The events of September 11, 2001 clearly demonstrated that we must continue our efforts to be prepared for whatever might happen - wherever it might happen. On the morning of September 11, when I got the first call about a jet hitting a building in New York, I assumed I would be heading up there with a Go-Team. Within minutes, after the second plane hit, I realized this was not likely to be an NTSB investigation. The FBI Director called and I immediately went to his office, arriving just as the building was being evacuated and reports were coming in that the Pentagon had been hit. We were also receiving minute-by-minute bulletins about the plane in Pennsylvania.
I left to return to headquarters and assured Director Mueller that we would assist in any way we could, but that it was obvious these were not accidents. No sooner had I reached my office than he called and said, "Could you send us some people to help find the black boxes and help identify aircraft parts." We dispatched teams immediately to Pennsylvania, New York and across the river to the Pentagon. We were able to recover cockpit voice recorders and flight data recorders from the Pentagon and Pennsylvania. Our experts read out the recorders and provided the information to the FBI for their use in the investigation. Our investigators stayed in New York for several months working both at Ground Zero as well as at the Freshkill site where large amounts of debris were taken to be sorted.
In addition to the technical experts, we also dispatched teams from our then-named Family Affairs office to each crash site - and they remained there for weeks - helping family members, assisting in the identification process, doing whatever they could to assist the FBI, the Department of Defense, and local authorities. Although the 1996 act defines an aviation accident as any aviation disaster without regard to cause or suspected cause and required the Board to respond - we would have under any circumstances - it was the right thing to do.
At no time in our history was it more important for all of government - at all levels - as well as the aviation community and other agencies to work together. And, fortunately, surviving family members were able to receive the support and assistance they needed because of the strong partnerships that had been forged long before these events occurred. We all must continue to work together - local communities, the air carriers, the airports, others in the aviation community, and the federal government to ensure that we are prepared for the next disaster.
To that end, the Board is developing a number of training courses at the NTSB Academy on family assistance issues. In December 2001, the Board's TDA staff presented its first academy course entitled " Family Assistance During Transportation Disasters." This course was well attended and received by a varied audience including representatives from industry, government agencies, and non-profit organizations. A significant number of Department of Defense (DoD) personnel also attended. The interest was so great that we were asked to develop a course specifically for DoD personnel. This course will be presented next fall. We will also offer a course this December for senior law enforcement officers who provide on-scene support to the Board. The Rhode Island State Police recommended such a course following the crash of EgyptAir flight 990. They felt that a better understanding of the needs of the Board and the concerns of the families would have helped law enforcement officers be more prepared.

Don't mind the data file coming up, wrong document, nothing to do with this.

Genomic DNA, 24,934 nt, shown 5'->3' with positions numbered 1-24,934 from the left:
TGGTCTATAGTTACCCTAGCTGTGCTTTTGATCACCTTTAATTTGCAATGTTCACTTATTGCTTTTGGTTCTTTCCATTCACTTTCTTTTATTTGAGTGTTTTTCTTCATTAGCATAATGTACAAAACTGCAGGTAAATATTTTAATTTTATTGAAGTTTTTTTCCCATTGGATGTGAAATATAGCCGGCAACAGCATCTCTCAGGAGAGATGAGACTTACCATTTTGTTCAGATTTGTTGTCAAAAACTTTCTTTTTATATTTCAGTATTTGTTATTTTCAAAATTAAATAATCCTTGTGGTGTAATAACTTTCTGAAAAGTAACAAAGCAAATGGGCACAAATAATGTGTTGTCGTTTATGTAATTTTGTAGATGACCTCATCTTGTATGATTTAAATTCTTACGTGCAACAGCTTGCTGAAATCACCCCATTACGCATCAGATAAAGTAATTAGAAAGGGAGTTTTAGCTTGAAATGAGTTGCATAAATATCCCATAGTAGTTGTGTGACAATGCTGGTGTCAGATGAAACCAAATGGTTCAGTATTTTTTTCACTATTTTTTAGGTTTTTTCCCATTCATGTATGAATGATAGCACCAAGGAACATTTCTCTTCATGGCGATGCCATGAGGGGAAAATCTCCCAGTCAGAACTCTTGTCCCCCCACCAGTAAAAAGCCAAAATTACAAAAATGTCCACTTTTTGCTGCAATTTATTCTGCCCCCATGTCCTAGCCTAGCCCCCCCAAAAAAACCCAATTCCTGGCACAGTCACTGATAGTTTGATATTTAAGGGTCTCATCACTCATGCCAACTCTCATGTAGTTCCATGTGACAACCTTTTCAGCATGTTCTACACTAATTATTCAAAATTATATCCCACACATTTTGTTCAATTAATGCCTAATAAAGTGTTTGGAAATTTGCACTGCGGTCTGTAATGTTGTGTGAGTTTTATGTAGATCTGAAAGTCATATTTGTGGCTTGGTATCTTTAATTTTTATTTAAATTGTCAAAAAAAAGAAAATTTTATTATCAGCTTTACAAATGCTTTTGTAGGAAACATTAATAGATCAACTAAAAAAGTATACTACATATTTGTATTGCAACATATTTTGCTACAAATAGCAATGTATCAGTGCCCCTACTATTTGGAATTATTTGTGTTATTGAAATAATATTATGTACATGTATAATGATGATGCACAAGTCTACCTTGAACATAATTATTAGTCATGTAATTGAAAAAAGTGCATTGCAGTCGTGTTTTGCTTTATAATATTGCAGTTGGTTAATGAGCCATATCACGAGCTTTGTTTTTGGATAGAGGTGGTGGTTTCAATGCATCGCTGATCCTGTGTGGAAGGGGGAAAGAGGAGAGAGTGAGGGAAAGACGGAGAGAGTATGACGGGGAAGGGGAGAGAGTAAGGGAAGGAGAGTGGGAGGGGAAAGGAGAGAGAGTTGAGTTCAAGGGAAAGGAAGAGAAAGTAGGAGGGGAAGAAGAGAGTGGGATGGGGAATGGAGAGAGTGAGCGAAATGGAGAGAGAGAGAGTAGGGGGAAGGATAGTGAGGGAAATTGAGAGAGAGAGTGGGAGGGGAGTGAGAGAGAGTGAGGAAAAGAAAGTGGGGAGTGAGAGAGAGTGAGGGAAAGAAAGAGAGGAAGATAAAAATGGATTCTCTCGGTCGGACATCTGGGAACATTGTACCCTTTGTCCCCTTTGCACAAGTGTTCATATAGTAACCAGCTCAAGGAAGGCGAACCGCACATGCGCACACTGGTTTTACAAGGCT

No doubt, many challenges await us. The global nature of passenger transport requires all of us to work more closely together and to share lessons learned. We must ensure that everyone who travels on our transportation systems and their families receive the same level of assistance and support after an accident -- no matter where it occurs in the world. Family assistance is no longer just a U.S. initiative - as evidenced by the attendees at this conference. It is a worldwide initiative - one in which every country, every agency, and every transportation-related industry around the world must take an interest and be involved. To that end, each of those entities that deal with the traveling public should have a family assistance plan in place - if you don't already have one - now is the time to prepare it - not when you're confronted by an accident.
So I want to thank all of you for your efforts to ensure compassionate treatment of victims and their families following a transportation disaster. It is the right thing to do as government officials, members of the transportation community and as fellow human beings.